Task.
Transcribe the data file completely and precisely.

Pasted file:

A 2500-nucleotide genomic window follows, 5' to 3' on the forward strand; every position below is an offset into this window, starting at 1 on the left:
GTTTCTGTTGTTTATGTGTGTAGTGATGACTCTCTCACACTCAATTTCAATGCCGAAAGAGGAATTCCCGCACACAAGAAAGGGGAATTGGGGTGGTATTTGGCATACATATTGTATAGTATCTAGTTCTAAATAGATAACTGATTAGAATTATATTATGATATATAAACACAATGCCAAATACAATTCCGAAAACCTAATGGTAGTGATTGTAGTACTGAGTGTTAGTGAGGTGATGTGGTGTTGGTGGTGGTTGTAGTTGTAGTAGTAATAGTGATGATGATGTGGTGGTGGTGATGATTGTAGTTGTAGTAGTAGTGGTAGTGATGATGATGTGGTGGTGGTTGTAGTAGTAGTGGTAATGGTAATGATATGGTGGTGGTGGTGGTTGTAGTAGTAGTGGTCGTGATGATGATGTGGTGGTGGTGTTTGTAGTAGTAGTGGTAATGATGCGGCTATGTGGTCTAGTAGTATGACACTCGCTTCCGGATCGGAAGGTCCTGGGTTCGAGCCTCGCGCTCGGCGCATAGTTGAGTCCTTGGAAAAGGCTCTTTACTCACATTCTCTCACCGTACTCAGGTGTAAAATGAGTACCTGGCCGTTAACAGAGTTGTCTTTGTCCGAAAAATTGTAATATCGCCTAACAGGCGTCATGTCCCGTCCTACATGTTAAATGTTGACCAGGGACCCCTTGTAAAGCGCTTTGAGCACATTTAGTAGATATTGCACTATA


A 2500-nucleotide genomic window follows, 5' to 3' on the forward strand; every position below is an offset into this window, starting at 1 on the left:
GTTTCTGTTGTTTATGTGTGTAGTGATGACTCTCTCACACTCAATTTCAATGCCGAAAGAGGAATTCCCGCACACAAGAAAGGGGAATTGGGGTGGTATTTGGCATACATATTGTATAGTATCTAGTTCTAAATAGATAACTGATTAGAATTATATTATGATATATAAACACAATGCCAAATACAATTCCGAAAACCTAATGGTAGTGATTGTAGTACTGAGTGTTAGTGAGGTGATGTGGTGTTGGTGGTGGTTGTAGTTGTAGTAGTAATAGTGATGATGATGTGGTGGTGGTGATGATTGTAGTTGTAGTAGTAGTGGTAGTGATGATGATGTGGTGGTGGTTGTAGTAGTAGTGGTAATGGTAATGATATGGTGGTGGTGGTGGTTGTAGTAGTAGTGGTCGTGATGATGATGTGGTGGTGGTGTTTGTAGTAGTAGTGGTAATGATGCGGCTATGTGGTCTAGTAGTATGACACTCGCTTCCGGATCGGAAGGTCCTGGGTTCGAGCCTCGCGCTCGGCGCATAGTTGAGTCCTTGGAAAAGGCTCTTTACTCACATTCTCTCACCGTACTCAGGTGTAAAATGAGTACCTGGCCGTTAACAGAGTTGTCTTTGTCCGAAAAATTGTAATATCGCCTAACAGGCGTCATGTCCCGTCCTACATGTTAAATGTTGACCAGGGACCCCTTGTAAAGCGCTTTGAGCACATTTAGTAGATATTGCACTATA